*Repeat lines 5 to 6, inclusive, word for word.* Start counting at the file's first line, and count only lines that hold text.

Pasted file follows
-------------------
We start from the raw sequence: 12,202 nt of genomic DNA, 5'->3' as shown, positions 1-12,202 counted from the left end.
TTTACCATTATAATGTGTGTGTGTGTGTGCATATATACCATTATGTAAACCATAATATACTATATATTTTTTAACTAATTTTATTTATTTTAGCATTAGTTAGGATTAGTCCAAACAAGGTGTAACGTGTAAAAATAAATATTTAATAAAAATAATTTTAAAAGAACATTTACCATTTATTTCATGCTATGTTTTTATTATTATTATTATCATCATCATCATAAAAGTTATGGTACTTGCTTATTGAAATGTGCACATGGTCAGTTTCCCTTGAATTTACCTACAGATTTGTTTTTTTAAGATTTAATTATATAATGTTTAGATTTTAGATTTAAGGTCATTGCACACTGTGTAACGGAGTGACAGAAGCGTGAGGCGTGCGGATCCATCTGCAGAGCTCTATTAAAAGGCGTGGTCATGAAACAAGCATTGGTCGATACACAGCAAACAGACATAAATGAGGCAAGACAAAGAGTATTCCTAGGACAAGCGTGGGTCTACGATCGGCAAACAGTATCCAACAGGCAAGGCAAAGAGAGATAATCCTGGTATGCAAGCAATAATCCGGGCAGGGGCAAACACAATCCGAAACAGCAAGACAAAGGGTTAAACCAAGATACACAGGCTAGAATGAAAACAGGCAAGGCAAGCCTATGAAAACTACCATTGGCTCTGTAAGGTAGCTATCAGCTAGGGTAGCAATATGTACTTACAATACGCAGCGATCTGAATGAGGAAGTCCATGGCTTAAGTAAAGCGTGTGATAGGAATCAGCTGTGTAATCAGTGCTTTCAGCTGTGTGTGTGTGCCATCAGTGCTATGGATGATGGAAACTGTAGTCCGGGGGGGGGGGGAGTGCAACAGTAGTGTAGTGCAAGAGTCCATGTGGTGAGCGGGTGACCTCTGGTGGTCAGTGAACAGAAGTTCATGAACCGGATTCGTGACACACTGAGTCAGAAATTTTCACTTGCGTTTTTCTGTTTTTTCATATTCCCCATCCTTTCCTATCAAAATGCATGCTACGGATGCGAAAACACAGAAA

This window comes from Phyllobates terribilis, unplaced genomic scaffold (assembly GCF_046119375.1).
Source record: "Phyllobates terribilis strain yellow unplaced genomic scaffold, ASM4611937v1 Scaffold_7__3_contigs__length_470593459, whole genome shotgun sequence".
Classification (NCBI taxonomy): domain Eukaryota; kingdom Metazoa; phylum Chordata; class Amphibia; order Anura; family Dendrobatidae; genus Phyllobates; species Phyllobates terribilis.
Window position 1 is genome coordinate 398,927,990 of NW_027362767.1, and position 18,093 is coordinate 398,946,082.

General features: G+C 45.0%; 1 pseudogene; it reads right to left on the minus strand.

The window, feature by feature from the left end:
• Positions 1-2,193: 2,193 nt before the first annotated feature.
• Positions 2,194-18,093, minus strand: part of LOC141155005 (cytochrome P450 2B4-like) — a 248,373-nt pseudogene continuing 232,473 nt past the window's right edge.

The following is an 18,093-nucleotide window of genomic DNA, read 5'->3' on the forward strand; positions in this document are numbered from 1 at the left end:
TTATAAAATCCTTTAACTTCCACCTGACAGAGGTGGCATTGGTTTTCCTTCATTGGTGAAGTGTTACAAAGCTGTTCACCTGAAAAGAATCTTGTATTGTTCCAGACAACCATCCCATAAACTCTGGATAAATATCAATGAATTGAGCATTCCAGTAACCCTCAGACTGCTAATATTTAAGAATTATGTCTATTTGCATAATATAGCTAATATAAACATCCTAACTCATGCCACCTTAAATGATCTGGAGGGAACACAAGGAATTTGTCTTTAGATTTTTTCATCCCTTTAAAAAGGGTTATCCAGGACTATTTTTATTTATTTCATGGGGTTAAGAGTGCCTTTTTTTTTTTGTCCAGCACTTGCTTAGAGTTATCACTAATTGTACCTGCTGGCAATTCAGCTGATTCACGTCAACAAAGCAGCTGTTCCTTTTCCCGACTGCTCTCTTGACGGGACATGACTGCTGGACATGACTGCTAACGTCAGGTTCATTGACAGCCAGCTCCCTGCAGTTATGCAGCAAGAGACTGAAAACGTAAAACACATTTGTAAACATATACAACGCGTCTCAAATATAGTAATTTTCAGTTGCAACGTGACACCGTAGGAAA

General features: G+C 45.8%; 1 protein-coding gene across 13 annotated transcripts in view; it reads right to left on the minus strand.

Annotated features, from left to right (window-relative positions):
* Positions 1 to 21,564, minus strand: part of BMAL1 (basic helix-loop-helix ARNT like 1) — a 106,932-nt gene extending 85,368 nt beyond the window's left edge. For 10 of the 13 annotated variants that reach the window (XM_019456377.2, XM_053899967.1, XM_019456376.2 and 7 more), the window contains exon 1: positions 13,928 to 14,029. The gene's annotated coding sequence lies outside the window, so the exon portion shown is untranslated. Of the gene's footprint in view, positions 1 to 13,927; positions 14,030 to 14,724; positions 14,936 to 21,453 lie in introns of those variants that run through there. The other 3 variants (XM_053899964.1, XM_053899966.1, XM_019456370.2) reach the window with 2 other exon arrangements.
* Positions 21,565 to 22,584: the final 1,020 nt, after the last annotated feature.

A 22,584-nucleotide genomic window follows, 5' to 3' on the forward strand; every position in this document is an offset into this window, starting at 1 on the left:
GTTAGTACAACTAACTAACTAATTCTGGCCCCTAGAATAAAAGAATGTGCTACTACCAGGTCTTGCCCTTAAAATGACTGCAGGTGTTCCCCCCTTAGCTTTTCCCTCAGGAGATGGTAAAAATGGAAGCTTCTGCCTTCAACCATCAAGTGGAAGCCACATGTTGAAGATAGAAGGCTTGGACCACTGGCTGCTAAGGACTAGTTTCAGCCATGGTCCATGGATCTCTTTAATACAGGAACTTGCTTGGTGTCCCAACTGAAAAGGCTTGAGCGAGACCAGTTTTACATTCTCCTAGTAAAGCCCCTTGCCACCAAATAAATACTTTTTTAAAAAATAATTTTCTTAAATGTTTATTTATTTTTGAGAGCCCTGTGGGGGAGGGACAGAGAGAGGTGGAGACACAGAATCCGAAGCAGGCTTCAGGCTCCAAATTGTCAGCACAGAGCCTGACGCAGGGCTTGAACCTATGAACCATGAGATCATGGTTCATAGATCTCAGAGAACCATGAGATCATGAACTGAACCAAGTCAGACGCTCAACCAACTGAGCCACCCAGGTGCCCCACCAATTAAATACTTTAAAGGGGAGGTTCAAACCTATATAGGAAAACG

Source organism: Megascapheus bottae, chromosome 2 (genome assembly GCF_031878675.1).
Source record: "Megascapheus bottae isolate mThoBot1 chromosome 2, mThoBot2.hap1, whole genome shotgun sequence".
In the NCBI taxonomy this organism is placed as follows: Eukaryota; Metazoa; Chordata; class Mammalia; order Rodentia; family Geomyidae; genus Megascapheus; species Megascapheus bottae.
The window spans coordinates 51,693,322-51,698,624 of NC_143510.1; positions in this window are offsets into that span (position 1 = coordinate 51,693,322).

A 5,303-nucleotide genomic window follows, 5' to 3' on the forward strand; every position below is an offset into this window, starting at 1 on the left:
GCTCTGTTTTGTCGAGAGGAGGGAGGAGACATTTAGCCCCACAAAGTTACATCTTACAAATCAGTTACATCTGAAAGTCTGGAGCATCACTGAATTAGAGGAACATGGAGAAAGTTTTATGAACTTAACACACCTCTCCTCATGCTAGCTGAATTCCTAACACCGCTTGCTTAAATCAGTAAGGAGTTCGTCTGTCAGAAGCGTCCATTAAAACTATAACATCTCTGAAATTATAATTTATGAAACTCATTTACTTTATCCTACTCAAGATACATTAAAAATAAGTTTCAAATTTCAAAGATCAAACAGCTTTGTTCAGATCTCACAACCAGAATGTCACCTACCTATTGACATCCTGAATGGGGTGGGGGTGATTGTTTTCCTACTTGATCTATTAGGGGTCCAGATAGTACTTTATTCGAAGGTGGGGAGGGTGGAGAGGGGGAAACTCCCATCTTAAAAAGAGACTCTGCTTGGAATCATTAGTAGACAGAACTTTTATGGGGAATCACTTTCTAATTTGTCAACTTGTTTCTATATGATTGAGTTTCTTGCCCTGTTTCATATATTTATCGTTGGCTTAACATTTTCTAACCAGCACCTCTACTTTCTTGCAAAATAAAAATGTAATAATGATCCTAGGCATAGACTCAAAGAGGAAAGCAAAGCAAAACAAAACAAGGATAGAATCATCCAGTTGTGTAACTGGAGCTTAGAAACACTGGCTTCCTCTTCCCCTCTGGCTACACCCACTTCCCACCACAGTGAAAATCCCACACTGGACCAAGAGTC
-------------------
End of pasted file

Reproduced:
Classification (NCBI taxonomy): domain Eukaryota; kingdom Metazoa; phylum Chordata; class Amphibia; order Anura; family Dendrobatidae; genus Phyllobates; species Phyllobates terribilis.
Window position 1 is genome coordinate 398,927,990 of NW_027362767.1, and position 18,093 is coordinate 398,946,082.